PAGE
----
Fatigued Driving in Young and Older Adults: The Effects of an Automated Trivia Game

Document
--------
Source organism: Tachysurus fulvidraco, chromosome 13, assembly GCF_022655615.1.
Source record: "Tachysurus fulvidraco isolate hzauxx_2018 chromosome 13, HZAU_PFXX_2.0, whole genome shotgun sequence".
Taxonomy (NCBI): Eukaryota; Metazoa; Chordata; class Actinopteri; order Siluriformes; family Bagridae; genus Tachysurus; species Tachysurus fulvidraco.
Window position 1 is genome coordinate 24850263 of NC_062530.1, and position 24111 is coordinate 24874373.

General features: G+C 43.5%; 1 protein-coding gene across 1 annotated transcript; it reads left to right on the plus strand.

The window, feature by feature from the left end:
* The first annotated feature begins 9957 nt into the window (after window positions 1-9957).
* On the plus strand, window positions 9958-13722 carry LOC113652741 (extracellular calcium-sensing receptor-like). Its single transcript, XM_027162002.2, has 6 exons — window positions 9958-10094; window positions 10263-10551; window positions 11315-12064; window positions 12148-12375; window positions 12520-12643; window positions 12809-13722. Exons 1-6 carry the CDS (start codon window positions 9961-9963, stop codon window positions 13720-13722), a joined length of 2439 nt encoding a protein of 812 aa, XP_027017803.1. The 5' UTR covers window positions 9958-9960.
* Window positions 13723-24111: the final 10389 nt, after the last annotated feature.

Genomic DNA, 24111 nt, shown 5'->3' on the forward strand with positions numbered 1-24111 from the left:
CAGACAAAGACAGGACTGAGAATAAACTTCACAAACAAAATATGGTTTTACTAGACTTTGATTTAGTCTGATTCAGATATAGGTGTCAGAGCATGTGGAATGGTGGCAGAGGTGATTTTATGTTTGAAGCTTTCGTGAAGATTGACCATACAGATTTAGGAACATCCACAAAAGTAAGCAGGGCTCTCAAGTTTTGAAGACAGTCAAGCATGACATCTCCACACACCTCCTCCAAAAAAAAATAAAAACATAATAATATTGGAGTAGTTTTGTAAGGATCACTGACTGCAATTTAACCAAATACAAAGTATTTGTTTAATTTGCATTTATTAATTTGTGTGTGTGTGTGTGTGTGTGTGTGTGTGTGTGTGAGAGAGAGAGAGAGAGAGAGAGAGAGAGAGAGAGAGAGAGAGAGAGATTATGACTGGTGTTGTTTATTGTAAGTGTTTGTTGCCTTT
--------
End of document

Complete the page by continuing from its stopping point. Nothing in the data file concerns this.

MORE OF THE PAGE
Monotonous road conditions may lead to fatigue and increased crash risk. Implementing a secondary (dual) task, such as a trivia game, during monotonous simulated driving has been found to increase driving performance in tired young adult drivers. Such interventions, however, have not been examined in tired older adults, a group found to demonstrate performance declines in dual-task situations. The effects of an interactive trivia game were examined during monotonous simulated driving (MSD) on driving performance in both young and older adults. Thirty-four young adults (mean age 21.5±3.9) and 35 older adults (mean age 63.4±7.2) were recruited. All participants completed measures of executive functioning prior to the simulated drive. Fatigue was induced through 50-min of MSD, followed by 10-min of MSD. Next, participants engaged in 1 0-min dual-task driving during which they also were asked to answer questions from an automated trivia game. Driving performance was measured by how consistently the driver stayed in the center of the lane during both 1 0-min driving segments. Results indicated a significant difference in dual task cost (DTC, change in driving performance) between young and older adults. There also was a significant correlation between DTC in the trivia condition and the Wisconsin Card Sorting Test Failure to Maintain Set. Overall, no evidence was found to support the hypothesis that a specific auditorily presented dual-task intervention would improve lane maintenance in young adults but would not facilitate improvements in lane maintenance in older adults; however poorer executive function was significantly associated with poorer driving performance during the dual task condition, regardless of driver age.
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